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Vol. 13. Issue 3.
Pages 183-184 (May - June 2017)
Vol. 13. Issue 3.
Pages 183-184 (May - June 2017)
Letter to the Editor
DOI: 10.1016/j.reumae.2016.04.009
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A Case Report of Pseudoxanthoma Elasticum and Systemic Lupus Erythematosus: An Uncommon Association?
Presentación de un caso de Pseudoxantoma elasticum y lupus eritematoso sistémico: ¿una asociación infrecuente?
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María del M. Muñoz Gómeza, Marta Novella Navarroa, María Ramírez Gómezb,
Corresponding author
mari936@hotmail.com

Corresponding author.
, Antonio Navas-Parejob
a Servicio de Reumatología, Hospital Universitario San Cecilio, Granada, Spain
b Departamento de Nefrología, Hospital Universitario San Cecilio, Granada, Spain
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To the Editor,

Pseudoxanthoma elasticum (PXE) is a rare hereditary disorder that affects connective tissue and consists of a progressive calcification of the elastic fibers of the skin, the Bruch membrane in the retina and cardiovascular system. Its prevalence in the general population is estimated to be 1:25,000–100,000 population, with a slight predominance of women.1 It frequently presents as yellowish papular lesions, which can converge and form plaques with an irregular morphology and a “paved” aspect due to the fact that the skin becomes laxer and more redundant.

The association of this disorder with other systemic connective tissue diseases is rare. To date, there have been 6 cases associated with rheumatoid arthritis,2–5 2 with systemic lupus erythematosus (SLE)6 and another associated with ankylosing spondylitis.7 We describe a case of PXE in a patient with SLE.

The patient was a 46-year-old woman, an active smoker, who had been diagnosed with SLE at the age of 28 years. She began with a nephrotic syndrome secondary to World Health Organization class IV diffuse proliferative lupus nephritis, which was treated with mycophenolate mofetil. This achieved resolution of the nephrotic syndrome, and she had been asymptomatic since then. During a check-up, she mentioned the development of asymptomatic skin lesions on her neck and in axillae. Physical examination revealed papular lesions measuring around 3cm×7cm, distributed on both sides of her neck. They were yellowish and lax, like “goosebumps” (Fig. 1), and she had others that were similar but smaller in the axillae. A specimen was taken for a skin biopsy which showed the existence of a high number of fragmented elastic fibers in the dermis (Fig. 1), a finding compatible with PXE. The study was completed with an examination of the fundus which showed nothing abnormal and renal ultrasound which revealed no signs of disease.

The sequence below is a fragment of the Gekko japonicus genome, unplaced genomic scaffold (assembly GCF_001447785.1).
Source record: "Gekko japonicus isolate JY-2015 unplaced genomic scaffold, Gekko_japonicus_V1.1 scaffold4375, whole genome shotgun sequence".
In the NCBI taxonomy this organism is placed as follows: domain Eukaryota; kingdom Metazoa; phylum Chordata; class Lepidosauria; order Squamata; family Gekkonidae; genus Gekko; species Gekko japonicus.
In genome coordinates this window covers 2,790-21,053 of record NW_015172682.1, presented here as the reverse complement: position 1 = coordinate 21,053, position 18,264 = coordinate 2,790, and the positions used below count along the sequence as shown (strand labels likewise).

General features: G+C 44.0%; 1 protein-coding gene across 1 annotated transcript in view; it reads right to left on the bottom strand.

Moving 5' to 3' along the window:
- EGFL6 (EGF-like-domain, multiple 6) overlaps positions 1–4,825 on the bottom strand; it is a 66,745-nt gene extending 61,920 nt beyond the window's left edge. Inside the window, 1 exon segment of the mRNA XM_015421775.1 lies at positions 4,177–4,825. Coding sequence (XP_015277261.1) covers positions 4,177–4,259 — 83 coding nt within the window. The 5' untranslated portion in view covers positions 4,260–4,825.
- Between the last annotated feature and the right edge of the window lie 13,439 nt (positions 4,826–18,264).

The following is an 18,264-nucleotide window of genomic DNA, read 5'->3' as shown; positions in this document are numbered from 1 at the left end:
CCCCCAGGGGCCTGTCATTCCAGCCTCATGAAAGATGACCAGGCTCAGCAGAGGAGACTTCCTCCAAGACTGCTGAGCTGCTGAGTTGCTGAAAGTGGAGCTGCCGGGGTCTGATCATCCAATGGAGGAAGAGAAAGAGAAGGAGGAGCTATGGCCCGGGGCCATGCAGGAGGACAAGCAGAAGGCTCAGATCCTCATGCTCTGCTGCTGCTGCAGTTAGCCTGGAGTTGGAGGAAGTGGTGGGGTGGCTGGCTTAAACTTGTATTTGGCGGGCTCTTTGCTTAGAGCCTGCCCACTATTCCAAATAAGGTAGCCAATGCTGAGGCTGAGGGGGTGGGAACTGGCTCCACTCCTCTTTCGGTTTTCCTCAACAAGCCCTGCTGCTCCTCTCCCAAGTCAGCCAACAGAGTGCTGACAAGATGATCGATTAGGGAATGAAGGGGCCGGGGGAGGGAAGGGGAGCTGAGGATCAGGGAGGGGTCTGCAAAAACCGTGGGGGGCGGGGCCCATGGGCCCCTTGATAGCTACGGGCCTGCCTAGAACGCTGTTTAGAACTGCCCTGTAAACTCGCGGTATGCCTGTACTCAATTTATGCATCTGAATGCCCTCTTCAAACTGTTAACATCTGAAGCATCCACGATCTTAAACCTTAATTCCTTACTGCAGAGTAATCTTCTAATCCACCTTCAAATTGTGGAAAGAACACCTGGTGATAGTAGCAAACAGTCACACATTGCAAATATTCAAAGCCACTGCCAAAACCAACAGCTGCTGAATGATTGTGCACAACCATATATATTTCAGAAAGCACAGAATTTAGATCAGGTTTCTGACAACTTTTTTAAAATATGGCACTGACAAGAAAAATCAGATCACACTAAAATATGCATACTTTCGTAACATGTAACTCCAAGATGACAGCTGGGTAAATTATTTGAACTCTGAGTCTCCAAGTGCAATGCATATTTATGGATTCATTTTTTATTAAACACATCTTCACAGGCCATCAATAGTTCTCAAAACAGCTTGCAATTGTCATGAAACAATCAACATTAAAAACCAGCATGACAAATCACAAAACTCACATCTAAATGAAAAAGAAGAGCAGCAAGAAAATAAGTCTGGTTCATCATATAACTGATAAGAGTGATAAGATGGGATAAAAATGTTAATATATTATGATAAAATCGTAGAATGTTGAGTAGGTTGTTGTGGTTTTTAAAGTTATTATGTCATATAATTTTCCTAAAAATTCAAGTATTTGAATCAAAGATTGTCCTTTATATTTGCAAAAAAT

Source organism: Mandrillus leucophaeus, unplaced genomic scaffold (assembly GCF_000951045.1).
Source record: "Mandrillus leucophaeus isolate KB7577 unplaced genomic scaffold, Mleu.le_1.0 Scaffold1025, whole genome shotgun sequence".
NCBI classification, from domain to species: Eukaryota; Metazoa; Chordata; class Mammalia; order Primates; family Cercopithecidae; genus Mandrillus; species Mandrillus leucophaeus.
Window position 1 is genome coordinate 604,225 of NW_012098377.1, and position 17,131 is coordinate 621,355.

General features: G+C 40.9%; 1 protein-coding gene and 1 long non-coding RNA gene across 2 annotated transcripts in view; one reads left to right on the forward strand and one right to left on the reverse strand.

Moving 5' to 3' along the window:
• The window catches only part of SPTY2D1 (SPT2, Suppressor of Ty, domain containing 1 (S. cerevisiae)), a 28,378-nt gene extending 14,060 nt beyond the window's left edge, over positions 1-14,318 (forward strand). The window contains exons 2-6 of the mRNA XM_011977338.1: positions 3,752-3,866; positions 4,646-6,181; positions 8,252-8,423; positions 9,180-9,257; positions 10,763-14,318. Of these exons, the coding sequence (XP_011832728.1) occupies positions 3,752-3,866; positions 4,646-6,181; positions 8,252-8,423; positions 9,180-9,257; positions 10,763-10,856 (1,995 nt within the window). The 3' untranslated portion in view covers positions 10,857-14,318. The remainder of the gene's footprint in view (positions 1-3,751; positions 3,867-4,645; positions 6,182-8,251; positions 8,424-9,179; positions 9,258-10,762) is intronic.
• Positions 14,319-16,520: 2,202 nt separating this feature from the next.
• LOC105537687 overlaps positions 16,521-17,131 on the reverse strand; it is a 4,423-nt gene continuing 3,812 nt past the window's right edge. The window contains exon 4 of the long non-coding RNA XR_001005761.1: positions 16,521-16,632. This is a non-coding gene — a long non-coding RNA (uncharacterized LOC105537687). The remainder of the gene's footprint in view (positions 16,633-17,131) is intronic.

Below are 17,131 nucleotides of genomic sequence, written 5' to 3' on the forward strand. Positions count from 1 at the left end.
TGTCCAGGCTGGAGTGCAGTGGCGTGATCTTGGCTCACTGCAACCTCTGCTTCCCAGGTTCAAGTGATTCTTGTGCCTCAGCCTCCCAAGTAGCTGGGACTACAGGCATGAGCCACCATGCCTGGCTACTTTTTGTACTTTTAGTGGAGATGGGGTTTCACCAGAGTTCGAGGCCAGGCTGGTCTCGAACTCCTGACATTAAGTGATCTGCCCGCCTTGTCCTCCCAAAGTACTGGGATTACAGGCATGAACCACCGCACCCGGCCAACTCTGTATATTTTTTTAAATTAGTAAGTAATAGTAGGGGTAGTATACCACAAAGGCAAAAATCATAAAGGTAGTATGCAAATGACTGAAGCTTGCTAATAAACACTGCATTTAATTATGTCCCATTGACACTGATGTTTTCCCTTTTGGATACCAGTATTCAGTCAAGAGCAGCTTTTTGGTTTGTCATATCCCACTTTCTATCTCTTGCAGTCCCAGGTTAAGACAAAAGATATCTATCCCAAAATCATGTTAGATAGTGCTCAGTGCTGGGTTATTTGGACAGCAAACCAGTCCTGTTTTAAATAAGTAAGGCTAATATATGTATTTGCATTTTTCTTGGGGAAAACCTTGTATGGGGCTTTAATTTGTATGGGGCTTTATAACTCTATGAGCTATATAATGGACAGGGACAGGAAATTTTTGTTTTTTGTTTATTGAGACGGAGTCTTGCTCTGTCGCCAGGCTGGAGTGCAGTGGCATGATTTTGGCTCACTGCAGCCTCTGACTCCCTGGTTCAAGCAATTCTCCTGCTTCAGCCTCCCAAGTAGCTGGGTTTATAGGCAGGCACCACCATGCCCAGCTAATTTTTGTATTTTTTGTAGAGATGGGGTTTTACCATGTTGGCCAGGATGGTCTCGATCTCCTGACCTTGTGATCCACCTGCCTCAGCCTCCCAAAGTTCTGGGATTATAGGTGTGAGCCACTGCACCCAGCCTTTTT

Fig. 1.

(a) Yellowish papular lesions looking like “goosebumps” in right neck region, surrounded by normal skin. (b) Hematoxylin-eosin staining: sample of calcified elastic fibers in reticular dermis.

(0.15MB).

Pseudoxanthoma elasticum is a hereditary connective tissue disease related to a mutation in the ABCC6 gene located on chromosome 16p13.1, that encodes the multidrug resistance protein 6 (MRP6), which is one of the family of adenosine triphosphate-dependent membrane transport proteins, which are mostly expressed in the liver and kidneys. Two types of inheritance have been described: autosomal recessive in 90% of the cases and autosomal dominant, much rarer. Mutation in the ABCC6 gene provokes an absence of MRP6, which leads to an accumulation of substances with a high affinity for elastic tissues, resulting in the distortion of calcium deposits and fragmentation of elastic fibers.

Cutaneous manifestations include asymptomatic yellowish papules distributed symmetrically from the start of the neck that can extend to the flexure area. Although not pathognomonic, a characteristic ocular finding is the presence of angioid streaks that represent calcium deposits on the Bruch membrane. They can cause rupture of blood vessels, leading to neovascularization and retinal hemorrhage, resulting in a loss of visual acuity. In the cardiovascular system, calcification of the walls of small and medium-sized arteries can produce premature atheromatosis. The diagnosis of PXE is based on clinical suspicion and should be confirmed by a histological study, which reveals fragmentation and distortion of elastic fibers in the reticular dermis and the accumulation of calcium carbonate and phosphates in the extracellular matrix.

The pathophysiological mechanism that demonstrates the possible association between PXE and other inflammatory connective tissue diseases has not yet been established; however, the first case of association was described decades ago and, since then, there have been reports of 9 more cases. Nevertheless, when they are analyzed, no special feature has been identified that would enable us to reach conclusions. Still, given that PXE can be accompanied by potentially serious ocular and vascular manifestations, it is important that clinicians be aware of this possible association.

References
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Mutations in ABCC6 cause pseudoxanthoma elasticum.
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Please cite this article as: Muñoz Gómez MM, Novella Navarro M, Ramírez Gómez M, Navas-Parejo A. Presentación de un caso de Pseudoxantoma elasticum y lupus eritematoso sistémico: ¿una asociación infrecuente? Reumatol Clin. 2017;13:183–184.

Copyright © 2016. Elsevier España, S.L.U. and Sociedad Española de Reumatología y Colegio Mexicano de Reumatología
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